In May this year, Virgin Atlantic announced it would be retiring its last seven Boeing 747s early. While I the A380 has not faired great on the second-hand market, the Queen of the Skies has transitioned fairly well. So whatever has happened to Virgin Atlantic’s last 747s?
Grounded and straight to retirement
Many a jumbojet left the skies prematurely this year. When calculations are finalized, the total tally of 2020 early aircraft retirements will be rivaled by no other year in history. While Virgin Atlantic announced in 2019 its remaining Boeing 747s would exit the fleet in 2021, the unprecedented crisis brought forward their withdrawal.
The seven 747s still in the carrier’s fleet in March were grounded as aviation came to a standstill in March. Shortly thereafter, on May 5th, Virgin Atlantic announced that they would not be returning to the skies. So whatever has become of them?
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Quite the tour to arrive with Atlas Air
Virgin Atlantic’s 747s have moved about quite a bit since the airline chose to retire them. For instance, twenty-year-old G-VROS, also known as Forever Young, was first stored at London Heathrow from March 31st until May 5th, when she flew to Manchester.
There she remained until September 8th, when it was back to Heathrow for close to two months before moving on to Marana Pinal Airpark in Arizona on October 30th.
While Forever Young is currently stored, it has been taken up by ACMI specialist Atlas Air; and it is not the only one. The cargo and passenger charter operator has thus far leased three of Virgin Atlantic’s last 747s.
It has already taken delivery of one: G-VROM. Previously known as Barbarella, the aircraft is now registered as N481MC. However, there is as of yet no indication whether or not it will be reconfigured for cargo.
Joining a large fleet of other Queens
The final of Virgin’s jumbo jets to go to Atlas is G-VROY, alias Pretty Woman. It is currently stored at London Heathrow after a little over six months of hanging out in Glasgow, Manchester, and Ciudad Real Airport in Madrid. Data suggests it is due to transfer to its new operator at any moment, after fulfilling its final assignment for Virgin, serving as a restaurant for a special farewell meal.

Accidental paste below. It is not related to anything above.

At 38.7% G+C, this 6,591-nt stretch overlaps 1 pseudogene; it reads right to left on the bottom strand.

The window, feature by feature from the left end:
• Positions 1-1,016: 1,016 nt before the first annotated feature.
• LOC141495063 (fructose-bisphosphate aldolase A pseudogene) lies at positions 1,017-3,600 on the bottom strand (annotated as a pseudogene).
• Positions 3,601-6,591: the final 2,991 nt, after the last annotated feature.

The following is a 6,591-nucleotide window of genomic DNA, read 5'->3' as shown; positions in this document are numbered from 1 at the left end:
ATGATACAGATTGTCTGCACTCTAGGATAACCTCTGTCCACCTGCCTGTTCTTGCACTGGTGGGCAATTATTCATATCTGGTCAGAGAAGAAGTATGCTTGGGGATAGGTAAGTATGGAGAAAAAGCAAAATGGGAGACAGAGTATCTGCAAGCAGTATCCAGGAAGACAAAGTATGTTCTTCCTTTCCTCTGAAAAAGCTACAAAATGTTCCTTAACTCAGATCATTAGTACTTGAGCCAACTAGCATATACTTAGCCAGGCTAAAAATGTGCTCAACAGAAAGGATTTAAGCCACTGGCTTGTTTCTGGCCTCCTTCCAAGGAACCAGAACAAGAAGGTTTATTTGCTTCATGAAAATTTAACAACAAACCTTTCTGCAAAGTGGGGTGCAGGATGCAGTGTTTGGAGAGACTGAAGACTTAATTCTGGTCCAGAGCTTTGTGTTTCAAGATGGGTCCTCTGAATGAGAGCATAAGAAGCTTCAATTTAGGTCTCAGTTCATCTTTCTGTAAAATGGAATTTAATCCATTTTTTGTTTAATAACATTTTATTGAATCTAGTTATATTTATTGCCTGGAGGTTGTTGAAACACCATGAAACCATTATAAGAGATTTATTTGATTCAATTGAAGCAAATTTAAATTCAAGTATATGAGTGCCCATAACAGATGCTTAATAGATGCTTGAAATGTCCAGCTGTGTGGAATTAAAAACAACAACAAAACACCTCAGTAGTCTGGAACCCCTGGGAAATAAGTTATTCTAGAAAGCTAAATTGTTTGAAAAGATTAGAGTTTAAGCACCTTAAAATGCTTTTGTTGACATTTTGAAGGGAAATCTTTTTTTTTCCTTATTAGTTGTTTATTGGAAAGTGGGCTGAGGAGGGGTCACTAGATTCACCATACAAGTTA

Atlas Air already operates a fleet of 36 Boeing 747-400s, the oldest of which is close to 30 years. While most of them are 747-400Fs and carry only cargo, some maintain a passenger configuration for charter. Atlas Air also has four of the newer 747-8s, all of which are freighters.
One scrapped, the rest in Arizona and Tel Aviv
The only ones of Virgin Atlantic’s last 747s to be scrapped thus far is G-VAST or Ladybird. It met its destiny at St Athan Airfield in Wales after spending some time at London Gatwick and Manchester Airport.
The remaining three, G-VXLG or Ruby Tuesday, G-VGAL or Jersey Girl, and G-VLIP or The Falcon, are still listed as stored. G-VGAL and G-VLIP are both at Marana Pinal Airpark, while G-VXLG is alone in Tel Aviv, at Ben Gurion, where it flew from Manchester on December 3rd. The reason for the move is still unknown. We shall have to return once the fate of Ruby Tuesday becomes clear.